Continue reading: The Minimum Loveable Product

The Minimum Loveable Product

I recently attended a course (the excellent LeanUX course held by my colleague Martin Christensen) and again the topic of what a MVP is or is not came up in a discussion. In the Lean startup-world an MVP is defined as the smallest thing you can make to validate a hypothesis which helps you decide if you should continue developing something or if you should stop. For more information about this, I suggest you read Eric Ries’ blog post on the topic. However, in (very) many companies and organisations the term is used to describe the first version of a product released to the end customers. This “version one release MVP” usually contains as little functionality and features as is possible without making the end customers too upset, disappointed or unwilling to pay.

Another colleague of mine, Henrik Kniberg, wrote a quite thorough and lengthy blog post about MVPs a while back where he touched upon the point I’m about to make. While quite a few people see the different uses of the word MVP as problematic, I see it as a symptom of a need for a better word for describing at least one of its currently used meanings, i.e. the “version one release MVP”. Luckily enough a good friend and coworker gave me the answer to that need a few years ago: He called the first release of the hardware product we were working on at the time the “Minimum Loveable Product”.

Continue reading

Continue reading: Using Agile in Hardware To Develop New Products In One Day

Using Agile in Hardware To Develop New Products In One Day

Team developing new productsCan you develop new products from scratch in one day?

This challenge was taken on by the Medical HW manufacturer Optinova in August. Over the course of two days, we pushed the limits of “what is possible” by applying Agile in a HW environment.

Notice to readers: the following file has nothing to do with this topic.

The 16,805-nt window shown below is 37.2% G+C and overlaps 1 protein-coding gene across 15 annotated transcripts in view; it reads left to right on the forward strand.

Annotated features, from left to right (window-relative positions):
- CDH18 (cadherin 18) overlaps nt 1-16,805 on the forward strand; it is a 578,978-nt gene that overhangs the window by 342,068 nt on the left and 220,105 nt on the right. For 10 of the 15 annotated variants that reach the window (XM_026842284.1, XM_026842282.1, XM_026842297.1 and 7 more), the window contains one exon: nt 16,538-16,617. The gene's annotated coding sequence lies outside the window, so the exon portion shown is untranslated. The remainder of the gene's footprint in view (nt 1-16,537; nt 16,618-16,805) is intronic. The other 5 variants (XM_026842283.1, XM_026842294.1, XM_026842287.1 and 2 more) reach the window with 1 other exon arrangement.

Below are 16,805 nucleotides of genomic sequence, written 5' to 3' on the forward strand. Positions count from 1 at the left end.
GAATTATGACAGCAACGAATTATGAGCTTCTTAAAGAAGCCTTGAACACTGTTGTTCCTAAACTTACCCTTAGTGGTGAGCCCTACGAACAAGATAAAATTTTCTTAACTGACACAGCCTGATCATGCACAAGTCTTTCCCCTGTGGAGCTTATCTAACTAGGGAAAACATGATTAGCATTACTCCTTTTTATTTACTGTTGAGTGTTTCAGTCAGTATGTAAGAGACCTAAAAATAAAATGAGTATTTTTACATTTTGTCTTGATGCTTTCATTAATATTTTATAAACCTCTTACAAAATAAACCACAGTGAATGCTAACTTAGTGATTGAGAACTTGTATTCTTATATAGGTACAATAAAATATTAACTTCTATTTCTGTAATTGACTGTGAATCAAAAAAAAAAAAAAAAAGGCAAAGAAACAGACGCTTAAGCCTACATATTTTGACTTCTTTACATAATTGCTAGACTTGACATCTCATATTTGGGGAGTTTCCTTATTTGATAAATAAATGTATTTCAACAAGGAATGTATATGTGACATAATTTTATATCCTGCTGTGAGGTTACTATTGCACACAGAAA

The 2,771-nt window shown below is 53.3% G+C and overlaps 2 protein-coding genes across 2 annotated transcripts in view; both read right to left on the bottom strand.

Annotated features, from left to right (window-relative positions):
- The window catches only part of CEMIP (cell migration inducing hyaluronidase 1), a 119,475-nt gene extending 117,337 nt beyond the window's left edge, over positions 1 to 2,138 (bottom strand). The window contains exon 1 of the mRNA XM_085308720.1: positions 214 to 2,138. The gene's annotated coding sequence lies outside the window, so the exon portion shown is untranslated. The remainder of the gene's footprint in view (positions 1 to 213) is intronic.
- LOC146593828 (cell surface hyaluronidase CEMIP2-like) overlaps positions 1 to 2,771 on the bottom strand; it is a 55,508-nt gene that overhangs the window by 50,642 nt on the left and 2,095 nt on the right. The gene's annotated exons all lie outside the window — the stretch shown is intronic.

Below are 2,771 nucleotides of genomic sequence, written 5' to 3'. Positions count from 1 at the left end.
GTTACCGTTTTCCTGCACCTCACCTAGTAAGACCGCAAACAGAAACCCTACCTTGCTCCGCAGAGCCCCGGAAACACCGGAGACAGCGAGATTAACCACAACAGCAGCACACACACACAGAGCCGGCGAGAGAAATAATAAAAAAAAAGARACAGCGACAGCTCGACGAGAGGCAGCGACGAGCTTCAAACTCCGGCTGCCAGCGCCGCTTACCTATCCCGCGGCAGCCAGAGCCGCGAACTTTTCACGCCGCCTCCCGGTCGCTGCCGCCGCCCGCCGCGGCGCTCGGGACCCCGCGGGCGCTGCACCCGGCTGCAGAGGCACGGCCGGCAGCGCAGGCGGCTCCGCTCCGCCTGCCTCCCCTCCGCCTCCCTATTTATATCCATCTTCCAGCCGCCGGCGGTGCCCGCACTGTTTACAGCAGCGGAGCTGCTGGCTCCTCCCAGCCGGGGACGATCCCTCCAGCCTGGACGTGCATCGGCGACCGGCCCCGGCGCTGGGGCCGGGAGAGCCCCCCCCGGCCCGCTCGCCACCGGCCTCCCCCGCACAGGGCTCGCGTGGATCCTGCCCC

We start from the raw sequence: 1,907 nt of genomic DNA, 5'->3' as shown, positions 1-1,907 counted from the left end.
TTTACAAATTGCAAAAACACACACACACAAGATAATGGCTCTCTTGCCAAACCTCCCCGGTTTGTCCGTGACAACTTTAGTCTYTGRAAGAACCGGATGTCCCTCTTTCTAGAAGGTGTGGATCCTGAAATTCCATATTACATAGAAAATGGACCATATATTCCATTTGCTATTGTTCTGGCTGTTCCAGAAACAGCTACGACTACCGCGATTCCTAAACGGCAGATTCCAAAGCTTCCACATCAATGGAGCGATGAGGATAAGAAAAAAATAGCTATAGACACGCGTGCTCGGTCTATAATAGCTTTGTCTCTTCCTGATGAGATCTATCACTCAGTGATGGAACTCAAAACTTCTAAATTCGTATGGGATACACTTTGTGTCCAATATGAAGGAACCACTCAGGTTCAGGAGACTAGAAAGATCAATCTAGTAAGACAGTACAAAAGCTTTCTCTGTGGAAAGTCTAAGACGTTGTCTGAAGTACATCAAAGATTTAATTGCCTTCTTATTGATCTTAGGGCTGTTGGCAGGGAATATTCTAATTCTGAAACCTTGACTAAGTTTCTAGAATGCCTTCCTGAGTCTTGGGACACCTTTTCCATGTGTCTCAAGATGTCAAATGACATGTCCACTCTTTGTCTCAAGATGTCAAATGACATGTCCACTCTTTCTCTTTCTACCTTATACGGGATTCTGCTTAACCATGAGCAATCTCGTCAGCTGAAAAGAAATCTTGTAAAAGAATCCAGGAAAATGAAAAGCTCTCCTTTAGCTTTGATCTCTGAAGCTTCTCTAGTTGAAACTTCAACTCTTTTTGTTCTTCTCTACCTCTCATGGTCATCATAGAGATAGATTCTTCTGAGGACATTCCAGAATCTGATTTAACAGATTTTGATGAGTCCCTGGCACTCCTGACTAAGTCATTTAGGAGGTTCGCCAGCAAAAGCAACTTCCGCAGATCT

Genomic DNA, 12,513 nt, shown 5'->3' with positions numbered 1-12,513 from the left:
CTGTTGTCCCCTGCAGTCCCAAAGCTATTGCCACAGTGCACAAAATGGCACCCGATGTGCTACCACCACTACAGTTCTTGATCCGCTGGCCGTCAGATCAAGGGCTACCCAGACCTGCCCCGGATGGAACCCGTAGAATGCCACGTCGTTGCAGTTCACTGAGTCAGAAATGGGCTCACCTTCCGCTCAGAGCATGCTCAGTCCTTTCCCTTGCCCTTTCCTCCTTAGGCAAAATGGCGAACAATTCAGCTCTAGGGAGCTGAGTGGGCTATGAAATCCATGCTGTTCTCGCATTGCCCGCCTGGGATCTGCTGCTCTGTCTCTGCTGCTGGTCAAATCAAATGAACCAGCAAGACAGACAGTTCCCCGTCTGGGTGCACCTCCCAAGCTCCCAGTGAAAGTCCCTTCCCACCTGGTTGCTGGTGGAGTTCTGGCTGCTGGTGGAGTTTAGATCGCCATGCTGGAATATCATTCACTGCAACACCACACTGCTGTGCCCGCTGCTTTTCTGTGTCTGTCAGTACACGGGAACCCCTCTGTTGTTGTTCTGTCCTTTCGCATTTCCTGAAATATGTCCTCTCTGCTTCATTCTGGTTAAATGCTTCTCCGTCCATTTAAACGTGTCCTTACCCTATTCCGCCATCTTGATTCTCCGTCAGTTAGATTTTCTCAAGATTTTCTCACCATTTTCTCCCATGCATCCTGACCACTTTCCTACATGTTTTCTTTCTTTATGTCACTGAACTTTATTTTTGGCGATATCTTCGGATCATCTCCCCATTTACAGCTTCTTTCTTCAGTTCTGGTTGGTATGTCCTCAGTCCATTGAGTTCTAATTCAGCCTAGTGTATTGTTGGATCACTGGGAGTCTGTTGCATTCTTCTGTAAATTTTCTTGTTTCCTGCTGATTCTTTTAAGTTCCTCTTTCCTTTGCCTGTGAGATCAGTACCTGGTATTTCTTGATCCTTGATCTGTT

Our hypothesis was that Agile would be a good fit in product development and innovation scenarios. And the result so far from the work that we have been doing with Optinova is promising.

Cross-functional teams, focus, rapid prototyping, close customer feedback and visual overview work just as well in hardware as in software. The training setup we used was as follows:

  • Day 1 – Learn basic Agile practices and principles
  • Day 2 – Applying them – developing three product ideas from scratch in one day, in a rapid prototyping workshop.

The result: All three participating teams managed to take an idea to working prototype in a day. One team went so far as submitting a bid to a real customer the following day based on their prototype. That’s high speed, even in software terms. But the most important thing wasn’t the result, it was the lessons learned. When we asked the participants if they wanted to continue to build products this way, the votes were unanimously in favor. If we can get it to work, this would help build a competitive and innovative company.Continue reading